3 reasons your estate plan may not need a trust

  1. Estate & Trust
  2. 3 reasons your estate plan may not need a trust
Estate & Trust

As you work to create your estate plan, you may wonder whether you need to utilize certain planning options. Because each plan created needs to suit the particular wishes of an individual, what works for other people may not apply to your situation. A close assessment of your estate and personal details could help you decide how to design the best plan for your circumstances.

One planning tool, in particular, that may have you curious is trust. You may have heard about the various benefits this tool offers — such as avoiding probate — but just because a planning option has benefits does not mean that you have a need for those benefits.

Beneficiary designations

If you want to work toward keeping a portion of your estate out of probate, you may have already done so without utilizing a trust. If you have payable-on-death bank accounts or have designated direct beneficiaries for other property, those assets will not need to go through the probate process. Additionally, placing those assets into a trust could cause unnecessary complications and conflict. As a result, you may not have reason to create a trust to avoid probate.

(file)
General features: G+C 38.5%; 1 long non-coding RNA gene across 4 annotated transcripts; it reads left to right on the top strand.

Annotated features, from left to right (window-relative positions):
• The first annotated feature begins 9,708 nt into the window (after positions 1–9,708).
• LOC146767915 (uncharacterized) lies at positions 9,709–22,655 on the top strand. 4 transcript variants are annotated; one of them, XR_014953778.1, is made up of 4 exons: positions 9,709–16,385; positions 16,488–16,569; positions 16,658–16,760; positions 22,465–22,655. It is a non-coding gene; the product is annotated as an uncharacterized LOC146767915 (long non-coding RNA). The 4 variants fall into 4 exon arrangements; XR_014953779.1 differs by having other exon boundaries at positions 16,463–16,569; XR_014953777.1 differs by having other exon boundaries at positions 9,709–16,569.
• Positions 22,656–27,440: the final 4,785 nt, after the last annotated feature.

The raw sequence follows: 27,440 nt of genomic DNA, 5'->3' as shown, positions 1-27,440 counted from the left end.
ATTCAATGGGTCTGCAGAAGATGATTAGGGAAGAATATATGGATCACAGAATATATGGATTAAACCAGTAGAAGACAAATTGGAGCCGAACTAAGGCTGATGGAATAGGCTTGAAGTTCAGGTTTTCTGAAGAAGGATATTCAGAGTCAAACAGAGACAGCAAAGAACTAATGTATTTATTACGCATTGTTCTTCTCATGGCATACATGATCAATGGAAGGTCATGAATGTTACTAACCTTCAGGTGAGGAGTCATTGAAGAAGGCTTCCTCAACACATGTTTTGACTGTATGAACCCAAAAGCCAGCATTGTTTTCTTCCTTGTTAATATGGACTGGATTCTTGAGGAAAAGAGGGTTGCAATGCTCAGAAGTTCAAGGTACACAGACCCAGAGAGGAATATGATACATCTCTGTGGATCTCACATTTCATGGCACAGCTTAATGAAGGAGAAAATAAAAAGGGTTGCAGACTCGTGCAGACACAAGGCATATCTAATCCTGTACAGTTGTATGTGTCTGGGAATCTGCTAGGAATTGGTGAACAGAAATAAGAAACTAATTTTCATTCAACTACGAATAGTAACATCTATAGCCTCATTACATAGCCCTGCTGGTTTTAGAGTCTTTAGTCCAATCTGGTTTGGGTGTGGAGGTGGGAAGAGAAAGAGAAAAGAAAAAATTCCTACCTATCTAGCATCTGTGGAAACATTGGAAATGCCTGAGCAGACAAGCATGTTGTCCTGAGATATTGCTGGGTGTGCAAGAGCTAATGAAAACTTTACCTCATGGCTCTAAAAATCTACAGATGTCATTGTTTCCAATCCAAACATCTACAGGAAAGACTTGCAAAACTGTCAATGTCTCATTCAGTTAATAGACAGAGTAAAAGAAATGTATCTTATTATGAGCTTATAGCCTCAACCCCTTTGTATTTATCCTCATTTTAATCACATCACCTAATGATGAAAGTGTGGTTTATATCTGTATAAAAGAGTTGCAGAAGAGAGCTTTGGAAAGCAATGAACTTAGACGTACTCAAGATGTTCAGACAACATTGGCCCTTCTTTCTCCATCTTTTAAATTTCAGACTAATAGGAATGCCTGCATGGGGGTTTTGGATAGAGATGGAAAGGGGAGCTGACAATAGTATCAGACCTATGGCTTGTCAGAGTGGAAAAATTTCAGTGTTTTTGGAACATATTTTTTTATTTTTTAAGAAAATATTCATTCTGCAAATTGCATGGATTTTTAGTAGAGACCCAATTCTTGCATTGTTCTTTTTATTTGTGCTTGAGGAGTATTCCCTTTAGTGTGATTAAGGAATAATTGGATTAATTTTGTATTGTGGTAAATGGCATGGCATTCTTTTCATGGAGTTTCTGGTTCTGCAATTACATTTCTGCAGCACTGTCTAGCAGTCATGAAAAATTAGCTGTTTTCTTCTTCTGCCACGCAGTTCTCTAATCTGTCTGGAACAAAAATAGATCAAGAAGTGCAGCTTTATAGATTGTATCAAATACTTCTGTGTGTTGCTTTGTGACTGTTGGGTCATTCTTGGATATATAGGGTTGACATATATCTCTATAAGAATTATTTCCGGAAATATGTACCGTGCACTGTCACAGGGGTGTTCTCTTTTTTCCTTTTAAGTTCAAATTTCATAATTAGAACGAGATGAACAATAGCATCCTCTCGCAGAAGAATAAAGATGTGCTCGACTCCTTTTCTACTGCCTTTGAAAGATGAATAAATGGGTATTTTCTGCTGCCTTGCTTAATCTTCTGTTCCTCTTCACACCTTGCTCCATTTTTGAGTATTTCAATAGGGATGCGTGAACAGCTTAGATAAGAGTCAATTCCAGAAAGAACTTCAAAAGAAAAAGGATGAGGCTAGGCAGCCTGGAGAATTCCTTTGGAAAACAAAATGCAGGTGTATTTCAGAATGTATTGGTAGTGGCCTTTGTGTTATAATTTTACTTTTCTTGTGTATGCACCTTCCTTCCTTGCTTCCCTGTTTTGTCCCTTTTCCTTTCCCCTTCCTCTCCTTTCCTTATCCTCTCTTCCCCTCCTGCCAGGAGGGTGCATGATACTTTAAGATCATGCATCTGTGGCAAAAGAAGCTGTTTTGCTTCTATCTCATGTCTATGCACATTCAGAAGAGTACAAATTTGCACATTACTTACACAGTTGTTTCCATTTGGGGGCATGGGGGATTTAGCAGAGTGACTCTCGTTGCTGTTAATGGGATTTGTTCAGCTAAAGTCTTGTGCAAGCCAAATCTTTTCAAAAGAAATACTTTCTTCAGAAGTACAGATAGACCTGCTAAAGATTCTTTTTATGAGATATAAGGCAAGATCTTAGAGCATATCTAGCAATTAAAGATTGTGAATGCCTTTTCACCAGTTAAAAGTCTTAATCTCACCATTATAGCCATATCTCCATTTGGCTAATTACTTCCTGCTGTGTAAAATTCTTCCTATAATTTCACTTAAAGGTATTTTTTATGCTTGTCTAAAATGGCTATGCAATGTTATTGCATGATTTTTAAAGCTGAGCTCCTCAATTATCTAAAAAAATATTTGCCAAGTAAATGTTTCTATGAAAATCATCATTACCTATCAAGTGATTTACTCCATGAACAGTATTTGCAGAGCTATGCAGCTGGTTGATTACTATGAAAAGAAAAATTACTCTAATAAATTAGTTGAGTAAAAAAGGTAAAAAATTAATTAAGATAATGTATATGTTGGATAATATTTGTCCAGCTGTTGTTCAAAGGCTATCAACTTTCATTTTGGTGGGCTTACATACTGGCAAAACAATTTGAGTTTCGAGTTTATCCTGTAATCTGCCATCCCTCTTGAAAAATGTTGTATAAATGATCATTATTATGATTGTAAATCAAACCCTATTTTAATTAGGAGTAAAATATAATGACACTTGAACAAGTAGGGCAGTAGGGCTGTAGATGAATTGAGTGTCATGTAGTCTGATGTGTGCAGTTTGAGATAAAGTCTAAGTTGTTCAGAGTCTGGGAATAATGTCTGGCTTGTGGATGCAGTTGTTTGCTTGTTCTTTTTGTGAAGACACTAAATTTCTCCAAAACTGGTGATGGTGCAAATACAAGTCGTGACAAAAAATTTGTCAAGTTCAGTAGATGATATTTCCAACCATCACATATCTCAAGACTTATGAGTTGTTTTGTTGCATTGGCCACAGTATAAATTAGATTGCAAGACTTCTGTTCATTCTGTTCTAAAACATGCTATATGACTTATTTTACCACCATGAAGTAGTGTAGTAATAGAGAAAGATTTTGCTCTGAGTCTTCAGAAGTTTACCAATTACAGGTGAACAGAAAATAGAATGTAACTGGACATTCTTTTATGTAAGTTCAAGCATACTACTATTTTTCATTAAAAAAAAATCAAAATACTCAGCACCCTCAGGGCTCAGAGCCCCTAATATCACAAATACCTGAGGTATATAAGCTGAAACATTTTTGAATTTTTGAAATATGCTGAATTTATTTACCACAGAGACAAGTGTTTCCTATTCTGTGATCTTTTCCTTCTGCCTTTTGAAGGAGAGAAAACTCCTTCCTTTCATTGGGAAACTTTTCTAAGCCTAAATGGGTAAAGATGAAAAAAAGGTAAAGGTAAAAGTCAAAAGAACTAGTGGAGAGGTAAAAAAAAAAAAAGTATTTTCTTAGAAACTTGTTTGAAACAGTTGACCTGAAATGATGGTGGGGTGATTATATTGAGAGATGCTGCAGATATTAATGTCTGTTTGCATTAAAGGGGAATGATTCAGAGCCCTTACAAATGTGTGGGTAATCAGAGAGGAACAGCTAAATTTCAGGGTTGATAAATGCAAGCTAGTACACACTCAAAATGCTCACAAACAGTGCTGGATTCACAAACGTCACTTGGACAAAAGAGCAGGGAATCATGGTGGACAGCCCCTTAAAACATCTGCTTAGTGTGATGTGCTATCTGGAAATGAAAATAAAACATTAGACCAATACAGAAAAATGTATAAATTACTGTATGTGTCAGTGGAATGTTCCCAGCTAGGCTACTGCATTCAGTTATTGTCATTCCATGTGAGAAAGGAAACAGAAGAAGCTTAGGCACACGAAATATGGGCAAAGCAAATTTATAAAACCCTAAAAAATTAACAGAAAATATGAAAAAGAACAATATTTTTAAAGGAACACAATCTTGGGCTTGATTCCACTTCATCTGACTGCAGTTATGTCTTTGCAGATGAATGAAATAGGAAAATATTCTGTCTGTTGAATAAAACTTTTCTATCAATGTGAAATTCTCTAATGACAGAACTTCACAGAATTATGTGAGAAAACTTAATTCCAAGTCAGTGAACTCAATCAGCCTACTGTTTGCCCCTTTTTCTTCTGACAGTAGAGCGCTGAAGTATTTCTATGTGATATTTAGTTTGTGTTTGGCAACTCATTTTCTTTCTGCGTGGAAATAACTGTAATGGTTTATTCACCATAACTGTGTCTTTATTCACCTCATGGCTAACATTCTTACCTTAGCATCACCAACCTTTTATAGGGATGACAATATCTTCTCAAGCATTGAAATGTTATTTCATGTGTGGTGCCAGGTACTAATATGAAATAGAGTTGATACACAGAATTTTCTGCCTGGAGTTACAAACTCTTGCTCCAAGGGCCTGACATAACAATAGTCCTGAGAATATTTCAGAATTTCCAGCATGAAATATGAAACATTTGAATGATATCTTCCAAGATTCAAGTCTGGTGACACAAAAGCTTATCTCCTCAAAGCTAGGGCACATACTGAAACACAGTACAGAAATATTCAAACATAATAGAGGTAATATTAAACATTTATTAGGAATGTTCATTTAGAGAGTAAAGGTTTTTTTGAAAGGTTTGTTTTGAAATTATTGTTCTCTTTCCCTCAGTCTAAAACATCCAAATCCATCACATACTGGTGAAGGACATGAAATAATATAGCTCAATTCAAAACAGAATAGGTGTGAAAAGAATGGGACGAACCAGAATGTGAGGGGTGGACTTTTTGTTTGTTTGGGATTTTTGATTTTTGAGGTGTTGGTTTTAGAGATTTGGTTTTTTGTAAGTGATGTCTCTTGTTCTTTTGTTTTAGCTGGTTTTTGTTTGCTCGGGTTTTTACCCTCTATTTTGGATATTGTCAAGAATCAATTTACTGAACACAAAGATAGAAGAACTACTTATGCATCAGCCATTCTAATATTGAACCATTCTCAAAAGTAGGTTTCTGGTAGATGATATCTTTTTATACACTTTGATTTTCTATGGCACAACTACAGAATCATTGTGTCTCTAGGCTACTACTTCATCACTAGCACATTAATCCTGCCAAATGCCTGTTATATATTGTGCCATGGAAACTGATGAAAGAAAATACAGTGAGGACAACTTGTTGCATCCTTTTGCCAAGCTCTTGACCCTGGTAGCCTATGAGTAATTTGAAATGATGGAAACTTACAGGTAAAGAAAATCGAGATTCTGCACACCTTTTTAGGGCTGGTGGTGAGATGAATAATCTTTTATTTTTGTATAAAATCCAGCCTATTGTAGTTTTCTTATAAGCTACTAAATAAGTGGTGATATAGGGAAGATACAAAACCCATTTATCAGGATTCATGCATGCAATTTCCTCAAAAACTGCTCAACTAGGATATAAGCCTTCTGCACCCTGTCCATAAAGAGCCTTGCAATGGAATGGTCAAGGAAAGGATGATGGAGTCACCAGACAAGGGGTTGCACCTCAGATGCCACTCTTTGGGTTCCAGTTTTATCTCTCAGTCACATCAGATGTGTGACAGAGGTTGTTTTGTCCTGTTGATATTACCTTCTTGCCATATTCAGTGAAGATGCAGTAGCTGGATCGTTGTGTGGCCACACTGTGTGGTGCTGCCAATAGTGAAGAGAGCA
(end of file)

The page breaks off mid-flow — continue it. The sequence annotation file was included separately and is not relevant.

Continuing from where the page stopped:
No out-of-state property

Another reason a person may consider utilizing a trust could relate to having property out of state. Because real estate in another state would likely need to go through that area’s probate process in order for distribution to occur, surviving family may have additional steps and proceedings to go through. However, placing out-of-state property into a trust could help avoid such scenarios.

If all of your property resides in Arizona, your family will likely only need to go through the probate process in this state. As a result, you do not need to create a trust to protect them from multiple state legal proceedings.

Public record

Another reason some parties consider creating trusts relates to the privacy they can offer. Wills and probate proceedings go on public record, and as a result, anyone with interest could look into details of your estate. If you have no issue with your information going public, creating a will may cover your needs.

Trust or no trust?

In the end, choosing to create a trust comes down to your personal preferences and desires for your estate plan. If you feel uncertain as to whether this tool could benefit you, you may wish to gain more information on its uses.

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